In 1956, after 18 years of marriage, Myrtice West gave birth to a healthy baby girl that she and Wallace named Martha Jane. The baby grew into a spirited, independent child who escaped serious injury several times. At 15, Martha Jane married local boy James Brett Barnett, despite warnings from her parents. Barnett would prove to be abusive to both Martha Jane and the couple’s two children. Lacking the ability to do anything about the abuse, Myrtice endeavored to keep busy with her photography and the Coosa Printing Company that she and Wallace had established. She published a paperback book, Cherokee Looking Back, with drawings of local landmarks that Wallace sketched.
Woman of the Moon Giving Birth to Christ (Rev. 12: 1-4) When Martha Jane moved overseas to Japan with her husband, Myrtice became greatly concerned about the safety of her only child. Unable to sleep, she was inspired to paint. She had no canvas so she took an old couch cover, stretched it over a frame, and coated it with white paint. She stayed up all night and sketched what would be the first of her works based on the Book of Revelation in the Bible. West’s art comforted her in her daughter’s absence, and she hoped that it would be a comfort and inspiration to those who saw it. During a seven-year period, West produced 14 paintings depicting scenes from Revelation. Martha Jane and her husband returned to the United States in 1980, and then the couple separated and divorced in 1985. Subsequently, she moved with her children to Birmingham, where she acquired a position with a printing company. In October 1986, Martha Jane and her children travelled back to Centre in Cherokee County, where her parents and in-laws lived, to celebrate her daughter’s birthday. While visiting her in-laws’ home, Martha Jane’s former husband beat her severely and then shot her to death with her two children nearby. Despite her anguish, West knew she must fight for custody of her grandchildren; after a grueling, hard-fought court battle, Myrtice received custody.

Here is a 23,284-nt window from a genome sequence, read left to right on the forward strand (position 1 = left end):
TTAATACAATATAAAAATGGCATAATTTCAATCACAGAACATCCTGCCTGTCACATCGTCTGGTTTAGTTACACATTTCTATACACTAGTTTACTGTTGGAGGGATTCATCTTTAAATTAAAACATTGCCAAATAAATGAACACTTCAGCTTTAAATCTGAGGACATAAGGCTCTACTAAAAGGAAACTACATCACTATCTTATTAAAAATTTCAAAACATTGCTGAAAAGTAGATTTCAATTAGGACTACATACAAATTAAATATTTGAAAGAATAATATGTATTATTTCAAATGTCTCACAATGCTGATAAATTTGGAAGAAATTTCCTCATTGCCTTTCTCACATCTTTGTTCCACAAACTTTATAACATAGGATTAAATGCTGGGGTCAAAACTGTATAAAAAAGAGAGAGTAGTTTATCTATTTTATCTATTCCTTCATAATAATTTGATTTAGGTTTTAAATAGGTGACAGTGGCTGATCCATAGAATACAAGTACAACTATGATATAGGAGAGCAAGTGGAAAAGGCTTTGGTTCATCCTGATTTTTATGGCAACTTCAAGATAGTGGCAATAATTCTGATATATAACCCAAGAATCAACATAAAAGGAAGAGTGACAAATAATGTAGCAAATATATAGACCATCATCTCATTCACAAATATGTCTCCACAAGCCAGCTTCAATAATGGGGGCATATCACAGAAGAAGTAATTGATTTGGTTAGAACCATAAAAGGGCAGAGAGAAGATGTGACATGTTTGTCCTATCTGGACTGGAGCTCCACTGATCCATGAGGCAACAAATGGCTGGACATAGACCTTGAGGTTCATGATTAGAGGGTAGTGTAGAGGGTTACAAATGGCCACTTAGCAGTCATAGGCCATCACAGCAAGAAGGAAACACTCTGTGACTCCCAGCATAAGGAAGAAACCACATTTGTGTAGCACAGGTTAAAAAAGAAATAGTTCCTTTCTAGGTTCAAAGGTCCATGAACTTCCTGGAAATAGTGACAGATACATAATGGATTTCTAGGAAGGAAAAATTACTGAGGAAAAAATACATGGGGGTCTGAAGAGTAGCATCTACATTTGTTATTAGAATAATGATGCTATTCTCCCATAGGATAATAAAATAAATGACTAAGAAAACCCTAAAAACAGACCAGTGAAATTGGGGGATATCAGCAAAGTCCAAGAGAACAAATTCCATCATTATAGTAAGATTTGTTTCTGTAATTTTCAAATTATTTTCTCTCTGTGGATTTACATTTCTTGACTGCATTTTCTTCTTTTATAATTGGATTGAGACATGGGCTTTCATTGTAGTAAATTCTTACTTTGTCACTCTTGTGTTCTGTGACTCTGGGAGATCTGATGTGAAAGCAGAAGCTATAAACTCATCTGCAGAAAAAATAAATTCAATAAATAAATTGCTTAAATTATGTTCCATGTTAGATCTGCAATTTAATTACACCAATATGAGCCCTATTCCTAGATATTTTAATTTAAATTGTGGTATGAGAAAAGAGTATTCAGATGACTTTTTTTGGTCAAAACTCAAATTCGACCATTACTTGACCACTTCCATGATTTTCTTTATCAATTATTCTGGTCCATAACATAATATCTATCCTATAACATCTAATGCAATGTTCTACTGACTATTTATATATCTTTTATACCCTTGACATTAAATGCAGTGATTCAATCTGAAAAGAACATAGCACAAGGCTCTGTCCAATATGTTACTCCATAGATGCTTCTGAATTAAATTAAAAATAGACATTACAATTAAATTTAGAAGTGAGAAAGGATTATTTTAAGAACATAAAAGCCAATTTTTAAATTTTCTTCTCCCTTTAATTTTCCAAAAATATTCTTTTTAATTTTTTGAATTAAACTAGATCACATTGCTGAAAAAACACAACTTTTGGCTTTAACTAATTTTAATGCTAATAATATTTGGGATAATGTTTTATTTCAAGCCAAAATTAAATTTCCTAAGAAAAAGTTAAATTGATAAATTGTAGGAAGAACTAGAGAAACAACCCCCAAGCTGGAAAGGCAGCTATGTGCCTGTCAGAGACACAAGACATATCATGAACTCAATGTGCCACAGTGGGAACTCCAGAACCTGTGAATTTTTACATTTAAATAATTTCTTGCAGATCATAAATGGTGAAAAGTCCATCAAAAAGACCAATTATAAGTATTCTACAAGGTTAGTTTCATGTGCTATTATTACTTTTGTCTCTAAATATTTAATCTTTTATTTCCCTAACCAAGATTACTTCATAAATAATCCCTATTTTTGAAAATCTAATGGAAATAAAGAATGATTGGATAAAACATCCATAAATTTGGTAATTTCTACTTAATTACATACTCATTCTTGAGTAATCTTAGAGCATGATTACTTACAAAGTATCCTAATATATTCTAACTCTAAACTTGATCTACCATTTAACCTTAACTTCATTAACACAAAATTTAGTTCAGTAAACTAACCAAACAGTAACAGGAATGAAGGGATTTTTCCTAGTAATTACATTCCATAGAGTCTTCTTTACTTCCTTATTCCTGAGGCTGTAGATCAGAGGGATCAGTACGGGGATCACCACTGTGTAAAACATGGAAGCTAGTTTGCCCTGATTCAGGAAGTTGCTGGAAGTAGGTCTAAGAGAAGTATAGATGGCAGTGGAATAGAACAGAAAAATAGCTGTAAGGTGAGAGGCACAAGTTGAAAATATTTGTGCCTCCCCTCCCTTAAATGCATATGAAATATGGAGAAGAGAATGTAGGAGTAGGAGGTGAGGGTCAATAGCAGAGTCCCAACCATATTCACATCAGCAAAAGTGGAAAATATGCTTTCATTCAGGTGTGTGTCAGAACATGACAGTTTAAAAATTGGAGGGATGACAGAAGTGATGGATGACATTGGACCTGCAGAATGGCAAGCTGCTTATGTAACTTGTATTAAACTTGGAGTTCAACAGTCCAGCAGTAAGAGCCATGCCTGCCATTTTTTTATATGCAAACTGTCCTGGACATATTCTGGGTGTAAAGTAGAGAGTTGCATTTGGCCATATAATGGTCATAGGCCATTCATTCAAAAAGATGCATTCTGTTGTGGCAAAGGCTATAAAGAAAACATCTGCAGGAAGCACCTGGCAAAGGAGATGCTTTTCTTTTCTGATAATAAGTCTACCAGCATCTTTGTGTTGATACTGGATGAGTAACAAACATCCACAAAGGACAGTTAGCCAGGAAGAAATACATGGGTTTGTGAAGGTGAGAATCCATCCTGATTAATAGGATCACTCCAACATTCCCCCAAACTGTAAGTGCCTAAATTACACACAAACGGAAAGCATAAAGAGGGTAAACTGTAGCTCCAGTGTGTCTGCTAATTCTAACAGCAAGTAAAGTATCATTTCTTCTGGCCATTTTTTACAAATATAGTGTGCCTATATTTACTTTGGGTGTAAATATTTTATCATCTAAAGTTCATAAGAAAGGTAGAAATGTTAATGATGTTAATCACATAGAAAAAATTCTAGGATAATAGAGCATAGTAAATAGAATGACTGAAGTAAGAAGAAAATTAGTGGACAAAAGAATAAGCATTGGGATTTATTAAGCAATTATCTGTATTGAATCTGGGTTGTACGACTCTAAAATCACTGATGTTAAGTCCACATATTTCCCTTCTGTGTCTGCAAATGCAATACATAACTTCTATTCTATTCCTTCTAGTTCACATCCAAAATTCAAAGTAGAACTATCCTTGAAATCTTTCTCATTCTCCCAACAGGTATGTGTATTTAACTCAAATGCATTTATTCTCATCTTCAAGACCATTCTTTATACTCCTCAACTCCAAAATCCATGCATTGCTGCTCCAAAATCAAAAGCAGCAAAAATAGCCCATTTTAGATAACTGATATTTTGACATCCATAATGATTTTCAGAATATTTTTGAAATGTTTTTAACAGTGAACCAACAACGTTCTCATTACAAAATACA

Myrtice West and Painting In the 1980s, West began showing some of her art in a local festival in Rome, Georgia. She offered her “memory” paintings, which were based on her experiences on the farm and on the scenery in rural Alabama, for sale, and she also displayed her Revelation paintings in the hope that the messages about good versus evil in them would inspire others. A businesswoman from Anniston took slides of the Revelation paintings and sent them to the Alabama State Council on the Arts (ASCA), where gallery manager Miriam Fowler viewed them. Fowler was preparing for an exhibition of “outsider” artists at the Alabama Artists Gallery in 1991 and approached West about participating in both the upcoming exhibition and catalogue, Outsider Artists of Alabama, published by ASCA. Four of the Revelation paintings were included in the exhibition and the catalogue. As a result of the exhibition, several Alabama dealers began to show an interest in West’s work.